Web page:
Campaigning was generally more active in the majoritarian contests. Pre-election tensions were noticeably higher in some constituencies, which reflected local rivalries. The limited contests in constituencies with one or two candidates appeared to derive from a reluctance to challenge the interests of dominant community figures, especially economically powerful ones. Persistent allegations of coercion of voters to support particular candidates in Alaverdi (Lori region) and in Syunik were made to EOM observers, although no formal complaints were filed. Few allegations of intimidation were made. There were attacks on candidates' campaign offices in three constituencies, Ararat, Abovyan and Sevan. In the last of these, rival candidate campaign offices were both attacked at different times. There was also an assault on a TEC member in Syunik region. In a welcome step, the CEC issued a public statement strongly condemning all acts of election-related violence and called for participants to show tolerance.

Some parties violated provisions in the Electoral Code which prohibit providing or promising free goods or services to citizens during the pre-election period. Complaints received by the EOM included the distribution of "gifts" of fuel, food and computers, while the EOM confirmed instances of the asphalting of roads and repairs to apartment buildings. While few such complaints were made formally to the electoral authorities, the CEC and TECs generally failed to take steps to fully investigate compliance with the law. Allegations of vote buying before election day were widespread but not substantiated.

There were isolated instances of public resources being used and public employees, especially teachers, inappropriately involving themselves in campaigning to the advantage of certain parties or candidates. Although the Electoral Code prohibits the involvement of charities in the electoral campaign, there was an overlap between the activities of a charitable organization in Hrazdan and a candidate's campaign.

Provisions for the supervision of campaign spending by candidates and parties/blocs in the Electoral Code15 are ineffective because the limits allowed are unrealistically low. The provisions also lack regulatory sanction for exceeding the limits, except for de-registration. Prior to an election, candidates and parties/blocs must open bank accounts through which all their income and expenditure for pre-election campaign activities must be channelled. Bank statements must be submitted to the CEC or TECs every three days. Final declarations must be submitted to the CEC within 15 days of the election day. A limited enquiry into pre-election funds by the EOM revealed that in most cases the accounts were "shells" that did not reflect the real incomes/expenditures, and in a number of instances were not even opened by candidates.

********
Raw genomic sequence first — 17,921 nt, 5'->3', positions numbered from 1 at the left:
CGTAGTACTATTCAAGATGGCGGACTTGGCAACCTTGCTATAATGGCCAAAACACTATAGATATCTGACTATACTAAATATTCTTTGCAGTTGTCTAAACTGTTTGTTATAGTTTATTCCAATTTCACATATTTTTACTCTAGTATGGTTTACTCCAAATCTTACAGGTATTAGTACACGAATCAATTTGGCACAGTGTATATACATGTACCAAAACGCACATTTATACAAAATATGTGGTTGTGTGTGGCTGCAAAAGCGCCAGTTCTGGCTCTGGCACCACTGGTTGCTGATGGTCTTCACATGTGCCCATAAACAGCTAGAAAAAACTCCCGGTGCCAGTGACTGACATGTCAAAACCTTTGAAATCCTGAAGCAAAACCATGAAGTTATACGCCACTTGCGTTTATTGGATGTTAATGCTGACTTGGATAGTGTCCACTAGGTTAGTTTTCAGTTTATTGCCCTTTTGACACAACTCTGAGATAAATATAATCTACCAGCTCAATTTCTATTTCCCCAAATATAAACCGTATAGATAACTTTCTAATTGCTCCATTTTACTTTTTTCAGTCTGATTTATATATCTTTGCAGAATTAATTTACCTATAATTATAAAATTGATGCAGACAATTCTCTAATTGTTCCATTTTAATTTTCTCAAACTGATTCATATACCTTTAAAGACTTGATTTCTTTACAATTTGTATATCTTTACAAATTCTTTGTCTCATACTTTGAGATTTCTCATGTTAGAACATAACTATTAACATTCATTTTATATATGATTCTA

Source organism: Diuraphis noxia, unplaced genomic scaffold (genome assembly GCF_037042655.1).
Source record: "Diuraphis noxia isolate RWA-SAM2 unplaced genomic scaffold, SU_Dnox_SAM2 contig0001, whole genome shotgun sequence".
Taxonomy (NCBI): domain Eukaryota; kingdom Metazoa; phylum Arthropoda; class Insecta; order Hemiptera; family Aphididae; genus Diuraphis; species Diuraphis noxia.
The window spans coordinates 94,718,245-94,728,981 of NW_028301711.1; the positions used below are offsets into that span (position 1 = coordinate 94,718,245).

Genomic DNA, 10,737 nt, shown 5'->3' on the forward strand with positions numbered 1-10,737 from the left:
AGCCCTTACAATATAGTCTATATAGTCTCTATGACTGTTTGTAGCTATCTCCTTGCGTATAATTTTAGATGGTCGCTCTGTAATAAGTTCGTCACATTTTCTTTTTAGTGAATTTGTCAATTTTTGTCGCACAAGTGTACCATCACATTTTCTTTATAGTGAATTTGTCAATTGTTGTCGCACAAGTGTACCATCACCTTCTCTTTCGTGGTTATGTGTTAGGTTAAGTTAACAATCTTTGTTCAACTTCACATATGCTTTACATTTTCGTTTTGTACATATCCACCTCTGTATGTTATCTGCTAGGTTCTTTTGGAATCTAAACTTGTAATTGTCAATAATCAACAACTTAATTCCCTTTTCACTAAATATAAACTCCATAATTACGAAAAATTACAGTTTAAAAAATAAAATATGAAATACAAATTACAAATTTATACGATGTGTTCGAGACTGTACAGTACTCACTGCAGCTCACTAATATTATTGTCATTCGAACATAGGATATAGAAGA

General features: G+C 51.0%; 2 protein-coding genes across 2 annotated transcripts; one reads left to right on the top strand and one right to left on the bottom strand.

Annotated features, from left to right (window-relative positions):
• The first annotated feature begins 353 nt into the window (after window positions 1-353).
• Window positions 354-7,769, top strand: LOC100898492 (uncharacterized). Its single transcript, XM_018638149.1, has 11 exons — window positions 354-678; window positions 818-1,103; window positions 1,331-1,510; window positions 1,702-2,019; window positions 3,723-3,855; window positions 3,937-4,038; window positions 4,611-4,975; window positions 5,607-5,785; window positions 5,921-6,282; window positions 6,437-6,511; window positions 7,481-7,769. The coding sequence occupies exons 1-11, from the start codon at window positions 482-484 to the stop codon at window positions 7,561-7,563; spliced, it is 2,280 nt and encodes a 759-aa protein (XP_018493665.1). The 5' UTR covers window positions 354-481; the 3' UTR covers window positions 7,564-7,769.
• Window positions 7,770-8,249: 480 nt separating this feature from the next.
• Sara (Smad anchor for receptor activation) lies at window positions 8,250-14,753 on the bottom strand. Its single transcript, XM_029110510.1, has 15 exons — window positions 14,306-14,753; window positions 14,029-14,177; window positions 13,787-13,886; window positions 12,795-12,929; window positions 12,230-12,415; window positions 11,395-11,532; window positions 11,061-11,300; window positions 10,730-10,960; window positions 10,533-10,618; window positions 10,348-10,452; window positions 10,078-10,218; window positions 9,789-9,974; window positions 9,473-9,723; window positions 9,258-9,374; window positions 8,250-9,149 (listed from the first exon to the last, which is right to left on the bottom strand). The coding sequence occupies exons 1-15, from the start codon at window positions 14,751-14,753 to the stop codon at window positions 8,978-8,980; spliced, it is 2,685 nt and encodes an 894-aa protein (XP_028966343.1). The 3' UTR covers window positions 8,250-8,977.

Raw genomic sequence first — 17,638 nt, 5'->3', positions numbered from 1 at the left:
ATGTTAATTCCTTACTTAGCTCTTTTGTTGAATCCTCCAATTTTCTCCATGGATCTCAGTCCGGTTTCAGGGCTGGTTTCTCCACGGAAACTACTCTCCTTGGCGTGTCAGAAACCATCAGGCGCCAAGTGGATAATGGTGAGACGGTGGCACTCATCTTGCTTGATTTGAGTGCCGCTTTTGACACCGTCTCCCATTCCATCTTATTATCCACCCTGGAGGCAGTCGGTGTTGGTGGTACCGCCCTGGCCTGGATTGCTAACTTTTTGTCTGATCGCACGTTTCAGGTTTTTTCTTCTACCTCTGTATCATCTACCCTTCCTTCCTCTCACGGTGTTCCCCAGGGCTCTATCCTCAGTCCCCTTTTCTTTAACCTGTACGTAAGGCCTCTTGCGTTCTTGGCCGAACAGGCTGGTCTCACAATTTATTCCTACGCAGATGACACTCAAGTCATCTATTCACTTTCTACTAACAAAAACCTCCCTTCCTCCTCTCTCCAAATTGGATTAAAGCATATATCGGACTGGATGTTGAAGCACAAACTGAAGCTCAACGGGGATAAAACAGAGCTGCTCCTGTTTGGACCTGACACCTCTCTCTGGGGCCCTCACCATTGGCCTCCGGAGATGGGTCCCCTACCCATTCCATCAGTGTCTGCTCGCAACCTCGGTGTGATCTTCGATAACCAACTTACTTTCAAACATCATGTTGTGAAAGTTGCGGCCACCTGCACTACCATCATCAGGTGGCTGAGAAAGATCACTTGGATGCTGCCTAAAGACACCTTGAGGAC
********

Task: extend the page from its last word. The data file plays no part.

Television is by far the dominant source of information about politics in Armenia. Public TV, H1, is among the few broadcasters with republic-wide coverage and is the most influential media outlet. Apart from public TV, approximately 45 TV stations operate in the country, more than 20 of which are based in Yerevan. The failure to renew licences to two established independent broadcasters, A1+ and Noyan Tapan, remains a contentious issue. Two State-established bodies supervise and regulate the electronic media: the National Council on Radio and Television (NCRT) licenses and oversees the private broadcasters, and the Council of Public Television and Radio governs the State-funded media.

Two State-funded and several private newspapers offer diverse but polarised opinions. However, due to their small circulation and generally poor economic conditions, most newspapers are financially dependent on sponsors and have a limited outreach.

While freedom of the media generally exists in Armenia, the information provided lacks sufficient variety, quality and independence to allow voters to make a well-informed choice. No incidents of election-related intimidation or harassment were reported against journalists during the parliamentary elections, though previous incidents of violence were considered by some journalists as continuing to negatively affect their work, leading to self-censorship.

The legislation regulating media behaviour during an election campaign generally meets international standards. The Constitution guarantees freedom of speech and the right to receive and disseminate information and ideas through any medium of information. The Law on Television and Radio Broadcasting prohibits State censorship and obliges State-funded television and radio to provide objective and unbiased information. However, the Law does not contain similar provisions to cover the private electronic media. The Law on Mass Media requires the print media to be guided by the principles of equality and diversity of opinion.